ANCHORAGE (AP) -- Congressional Republicans have offered to designate much of the Arctic National Wildlife Refuge as wilderness in an effort to open the coastal plain of the refuge to oil drilling, but Democrats are not impressed.
Rep. Billy Tauzin, R-La., presented the idea Wednesday to House and Senate members trying to negotiate a compromise on a national energy bill.
Tauzin, chairman of the negotiating committee, explained that the proposal would turn 10.2 million acres of the refuge into protected wilderness, adding it to the 7.2 million acres of wilderness there already.
The House negotiators voted 10-7 to send the offer to the Senate.
''This will be the single largest designation of wilderness ever made in the history of the Congress, in the history of this country, in one geographic place,'' Tauzin said.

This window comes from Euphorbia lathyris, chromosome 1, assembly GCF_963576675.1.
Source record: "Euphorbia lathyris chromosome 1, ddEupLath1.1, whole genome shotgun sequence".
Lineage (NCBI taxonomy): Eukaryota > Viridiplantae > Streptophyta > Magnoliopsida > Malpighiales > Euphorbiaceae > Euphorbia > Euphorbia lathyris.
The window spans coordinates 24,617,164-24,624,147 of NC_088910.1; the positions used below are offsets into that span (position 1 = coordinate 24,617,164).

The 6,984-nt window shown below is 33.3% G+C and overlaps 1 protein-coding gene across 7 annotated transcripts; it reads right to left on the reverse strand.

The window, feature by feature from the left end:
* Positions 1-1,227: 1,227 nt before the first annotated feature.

But most of the Democratic members of the negotiating team don't see it that way. The area that would be protected is already managed as a wilderness, so it's hard to see what those who oppose drilling would get out of the bargain.
Rep. Ed Markey, D-Mass., said the deal amounted to cherry-picking the best part of the refuge for development and leaving as wilderness those areas industry doesn't care about anyway.
Sen. Frank Murkowski, R-Alaska, didn't endorse the wilderness-for-drilling deal but said it moved in the right direction.
Louisiana Sen. John Breaux, one of the few Democratic supporters of ANWR drilling, pleaded for his colleagues to craft a compromise, saying ''an all-or-nothing position on both sides doesn't serve the country well.''
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